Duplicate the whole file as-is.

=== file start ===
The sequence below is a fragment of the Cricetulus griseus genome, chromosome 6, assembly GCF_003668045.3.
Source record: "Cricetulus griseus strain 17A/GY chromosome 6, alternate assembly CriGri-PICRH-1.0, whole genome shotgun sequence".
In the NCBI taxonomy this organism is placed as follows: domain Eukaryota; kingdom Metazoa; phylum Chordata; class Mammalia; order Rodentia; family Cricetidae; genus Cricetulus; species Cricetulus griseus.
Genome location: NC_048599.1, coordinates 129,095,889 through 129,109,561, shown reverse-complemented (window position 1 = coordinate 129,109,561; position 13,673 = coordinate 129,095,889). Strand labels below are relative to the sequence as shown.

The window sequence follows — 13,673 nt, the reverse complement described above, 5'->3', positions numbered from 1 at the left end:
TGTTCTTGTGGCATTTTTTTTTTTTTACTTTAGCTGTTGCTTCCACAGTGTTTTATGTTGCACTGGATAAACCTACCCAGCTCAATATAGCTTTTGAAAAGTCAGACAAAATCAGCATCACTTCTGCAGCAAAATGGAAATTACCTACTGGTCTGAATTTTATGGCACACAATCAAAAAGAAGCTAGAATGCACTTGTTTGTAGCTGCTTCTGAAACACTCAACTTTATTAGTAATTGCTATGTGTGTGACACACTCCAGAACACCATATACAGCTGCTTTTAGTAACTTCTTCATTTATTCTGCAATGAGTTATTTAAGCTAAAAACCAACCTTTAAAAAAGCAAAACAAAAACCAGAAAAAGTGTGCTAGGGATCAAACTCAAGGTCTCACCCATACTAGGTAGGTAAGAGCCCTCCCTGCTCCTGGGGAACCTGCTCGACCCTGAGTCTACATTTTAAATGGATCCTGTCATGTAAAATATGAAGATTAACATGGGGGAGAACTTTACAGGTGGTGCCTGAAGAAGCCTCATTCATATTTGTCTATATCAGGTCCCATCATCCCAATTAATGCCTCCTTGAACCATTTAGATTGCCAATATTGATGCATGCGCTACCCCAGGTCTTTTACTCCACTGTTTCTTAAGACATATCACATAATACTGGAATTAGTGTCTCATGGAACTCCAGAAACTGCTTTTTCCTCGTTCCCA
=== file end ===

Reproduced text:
The sequence below is a fragment of the Cricetulus griseus genome, chromosome 6, assembly GCF_003668045.3.
Source record: "Cricetulus griseus strain 17A/GY chromosome 6, alternate assembly CriGri-PICRH-1.0, whole genome shotgun sequence".
In the NCBI taxonomy this organism is placed as follows: domain Eukaryota; kingdom Metazoa; phylum Chordata; class Mammalia; order Rodentia; family Cricetidae; genus Cricetulus; species Cricetulus griseus.
Genome location: NC_048599.1, coordinates 129,095,889 through 129,109,561, shown reverse-complemented (window position 1 = coordinate 129,109,561; position 13,673 = coordinate 129,095,889). Strand labels below are relative to the sequence as shown.

The window sequence follows — 13,673 nt, the reverse complement described above, 5'->3', positions numbered from 1 at the left end:
TGTTCTTGTGGCATTTTTTTTTTTTTACTTTAGCTGTTGCTTCCACAGTGTTTTATGTTGCACTGGATAAACCTACCCAGCTCAATATAGCTTTTGAAAAGTCAGACAAAATCAGCATCACTTCTGCAGCAAAATGGAAATTACCTACTGGTCTGAATTTTATGGCACACAATCAAAAAGAAGCTAGAATGCACTTGTTTGTAGCTGCTTCTGAAACACTCAACTTTATTAGTAATTGCTATGTGTGTGACACACTCCAGAACACCATATACAGCTGCTTTTAGTAACTTCTTCATTTATTCTGCAATGAGTTATTTAAGCTAAAAACCAACCTTTAAAAAAGCAAAACAAAAACCAGAAAAAGTGTGCTAGGGATCAAACTCAAGGTCTCACCCATACTAGGTAGGTAAGAGCCCTCCCTGCTCCTGGGGAACCTGCTCGACCCTGAGTCTACATTTTAAATGGATCCTGTCATGTAAAATATGAAGATTAACATGGGGGAGAACTTTACAGGTGGTGCCTGAAGAAGCCTCATTCATATTTGTCTATATCAGGTCCCATCATCCCAATTAATGCCTCCTTGAACCATTTAGATTGCCAATATTGATGCATGCGCTACCCCAGGTCTTTTACTCCACTGTTTCTTAAGACATATCACATAATACTGGAATTAGTGTCTCATGGAACTCCAGAAACTGCTTTTTCCTCGTTCCCA